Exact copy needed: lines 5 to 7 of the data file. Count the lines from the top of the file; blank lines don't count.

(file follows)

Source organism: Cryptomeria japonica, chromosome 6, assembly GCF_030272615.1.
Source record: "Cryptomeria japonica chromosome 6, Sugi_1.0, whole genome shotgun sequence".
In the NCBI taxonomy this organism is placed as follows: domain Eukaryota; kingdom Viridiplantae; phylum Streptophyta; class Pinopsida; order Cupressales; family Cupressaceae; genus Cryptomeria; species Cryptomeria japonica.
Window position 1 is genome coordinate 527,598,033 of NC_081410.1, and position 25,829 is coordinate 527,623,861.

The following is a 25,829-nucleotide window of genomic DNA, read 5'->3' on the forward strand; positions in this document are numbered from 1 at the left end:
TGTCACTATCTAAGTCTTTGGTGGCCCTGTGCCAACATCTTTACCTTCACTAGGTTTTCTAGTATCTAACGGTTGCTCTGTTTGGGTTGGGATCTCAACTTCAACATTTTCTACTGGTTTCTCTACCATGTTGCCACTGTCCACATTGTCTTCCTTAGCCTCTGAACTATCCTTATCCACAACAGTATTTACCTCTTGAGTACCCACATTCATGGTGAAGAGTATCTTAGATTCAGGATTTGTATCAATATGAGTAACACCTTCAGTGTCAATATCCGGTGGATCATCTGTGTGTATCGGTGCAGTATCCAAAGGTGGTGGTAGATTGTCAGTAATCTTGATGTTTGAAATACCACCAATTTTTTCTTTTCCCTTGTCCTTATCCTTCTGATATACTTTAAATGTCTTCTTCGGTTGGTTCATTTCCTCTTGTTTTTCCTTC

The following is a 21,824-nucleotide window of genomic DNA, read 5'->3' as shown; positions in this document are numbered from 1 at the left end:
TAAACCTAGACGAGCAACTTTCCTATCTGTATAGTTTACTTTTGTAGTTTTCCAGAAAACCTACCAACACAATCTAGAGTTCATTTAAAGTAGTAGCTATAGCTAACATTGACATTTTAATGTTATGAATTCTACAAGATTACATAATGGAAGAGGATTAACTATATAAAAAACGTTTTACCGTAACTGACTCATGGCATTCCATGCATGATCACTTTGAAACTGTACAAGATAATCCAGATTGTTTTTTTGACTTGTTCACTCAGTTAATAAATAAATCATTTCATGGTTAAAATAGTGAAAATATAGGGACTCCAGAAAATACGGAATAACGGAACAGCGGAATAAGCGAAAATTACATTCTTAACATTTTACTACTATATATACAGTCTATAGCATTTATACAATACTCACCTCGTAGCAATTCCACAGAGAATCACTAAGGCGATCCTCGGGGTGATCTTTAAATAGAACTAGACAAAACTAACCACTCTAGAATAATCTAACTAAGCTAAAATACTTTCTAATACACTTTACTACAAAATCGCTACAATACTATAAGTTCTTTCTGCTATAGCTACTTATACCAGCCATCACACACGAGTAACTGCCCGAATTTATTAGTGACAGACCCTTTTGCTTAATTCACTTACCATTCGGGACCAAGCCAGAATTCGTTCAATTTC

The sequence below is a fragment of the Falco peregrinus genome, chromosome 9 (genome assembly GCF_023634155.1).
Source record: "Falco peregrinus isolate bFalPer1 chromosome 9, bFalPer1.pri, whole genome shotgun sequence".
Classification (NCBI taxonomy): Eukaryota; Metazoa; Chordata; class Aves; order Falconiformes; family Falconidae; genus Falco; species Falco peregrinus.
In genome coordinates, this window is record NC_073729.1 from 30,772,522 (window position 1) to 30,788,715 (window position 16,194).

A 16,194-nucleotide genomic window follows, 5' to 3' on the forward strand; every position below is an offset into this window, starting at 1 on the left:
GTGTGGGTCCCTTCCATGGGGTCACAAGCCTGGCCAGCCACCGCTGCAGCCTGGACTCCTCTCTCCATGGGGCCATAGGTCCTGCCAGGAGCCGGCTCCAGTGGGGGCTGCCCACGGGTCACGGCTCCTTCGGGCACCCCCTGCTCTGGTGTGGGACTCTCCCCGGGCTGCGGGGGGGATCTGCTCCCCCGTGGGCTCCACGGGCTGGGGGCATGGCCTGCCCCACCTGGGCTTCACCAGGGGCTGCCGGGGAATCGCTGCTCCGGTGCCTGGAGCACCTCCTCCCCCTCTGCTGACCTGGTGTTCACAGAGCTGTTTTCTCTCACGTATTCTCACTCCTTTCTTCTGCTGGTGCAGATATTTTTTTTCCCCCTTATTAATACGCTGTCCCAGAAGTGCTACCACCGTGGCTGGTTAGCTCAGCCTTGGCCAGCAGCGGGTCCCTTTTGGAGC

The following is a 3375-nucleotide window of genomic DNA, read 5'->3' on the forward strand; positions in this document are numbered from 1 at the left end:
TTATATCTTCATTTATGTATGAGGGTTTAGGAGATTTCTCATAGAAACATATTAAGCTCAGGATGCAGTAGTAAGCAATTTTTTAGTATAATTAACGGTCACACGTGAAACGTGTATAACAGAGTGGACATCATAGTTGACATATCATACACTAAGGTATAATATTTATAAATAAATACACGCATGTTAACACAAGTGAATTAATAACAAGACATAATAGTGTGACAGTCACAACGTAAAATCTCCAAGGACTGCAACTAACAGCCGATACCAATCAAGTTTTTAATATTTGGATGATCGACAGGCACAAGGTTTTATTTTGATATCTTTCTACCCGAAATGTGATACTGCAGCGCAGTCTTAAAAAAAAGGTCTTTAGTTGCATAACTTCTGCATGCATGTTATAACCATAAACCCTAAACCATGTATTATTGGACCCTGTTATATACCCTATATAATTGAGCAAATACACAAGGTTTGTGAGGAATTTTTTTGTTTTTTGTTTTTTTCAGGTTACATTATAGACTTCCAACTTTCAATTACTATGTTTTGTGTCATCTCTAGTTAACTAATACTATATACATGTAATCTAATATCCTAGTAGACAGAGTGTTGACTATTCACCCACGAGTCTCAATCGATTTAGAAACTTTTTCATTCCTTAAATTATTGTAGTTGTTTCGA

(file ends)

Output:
The following is a 25,829-nucleotide window of genomic DNA, read 5'->3' on the forward strand; positions in this document are numbered from 1 at the left end:
TGTCACTATCTAAGTCTTTGGTGGCCCTGTGCCAACATCTTTACCTTCACTAGGTTTTCTAGTATCTAACGGTTGCTCTGTTTGGGTTGGGATCTCAACTTCAACATTTTCTACTGGTTTCTCTACCATGTTGCCACTGTCCACATTGTCTTCCTTAGCCTCTGAACTATCCTTATCCACAACAGTATTTACCTCTTGAGTACCCACATTCATGGTGAAGAGTATCTTAGATTCAGGATTTGTATCAATATGAGTAACACCTTCAGTGTCAATATCCGGTGGATCATCTGTGTGTATCGGTGCAGTATCCAAAGGTGGTGGTAGATTGTCAGTAATCTTGATGTTTGAAATACCACCAATTTTTTCTTTTCCCTTGTCCTTATCCTTCTGATATACTTTAAATGTCTTCTTCGGTTGGTTCATTTCCTCTTGTTTTTCCTTC

The following is a 21,824-nucleotide window of genomic DNA, read 5'->3' as shown; positions in this document are numbered from 1 at the left end: